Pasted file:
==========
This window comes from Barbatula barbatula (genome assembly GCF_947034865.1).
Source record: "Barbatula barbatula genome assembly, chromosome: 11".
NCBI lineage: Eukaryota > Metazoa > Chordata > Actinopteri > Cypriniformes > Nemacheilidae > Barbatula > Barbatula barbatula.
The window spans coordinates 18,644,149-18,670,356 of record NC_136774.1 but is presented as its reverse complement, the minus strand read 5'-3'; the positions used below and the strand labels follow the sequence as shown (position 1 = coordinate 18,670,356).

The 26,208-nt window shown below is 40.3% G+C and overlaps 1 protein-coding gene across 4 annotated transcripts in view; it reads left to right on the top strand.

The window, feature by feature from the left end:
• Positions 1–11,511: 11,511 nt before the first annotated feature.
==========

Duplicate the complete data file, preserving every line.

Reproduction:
This window comes from Barbatula barbatula (genome assembly GCF_947034865.1).
Source record: "Barbatula barbatula genome assembly, chromosome: 11".
NCBI lineage: Eukaryota > Metazoa > Chordata > Actinopteri > Cypriniformes > Nemacheilidae > Barbatula > Barbatula barbatula.
The window spans coordinates 18,644,149-18,670,356 of record NC_136774.1 but is presented as its reverse complement, the minus strand read 5'-3'; the positions used below and the strand labels follow the sequence as shown (position 1 = coordinate 18,670,356).

The 26,208-nt window shown below is 40.3% G+C and overlaps 1 protein-coding gene across 4 annotated transcripts in view; it reads left to right on the top strand.

The window, feature by feature from the left end:
• Positions 1–11,511: 11,511 nt before the first annotated feature.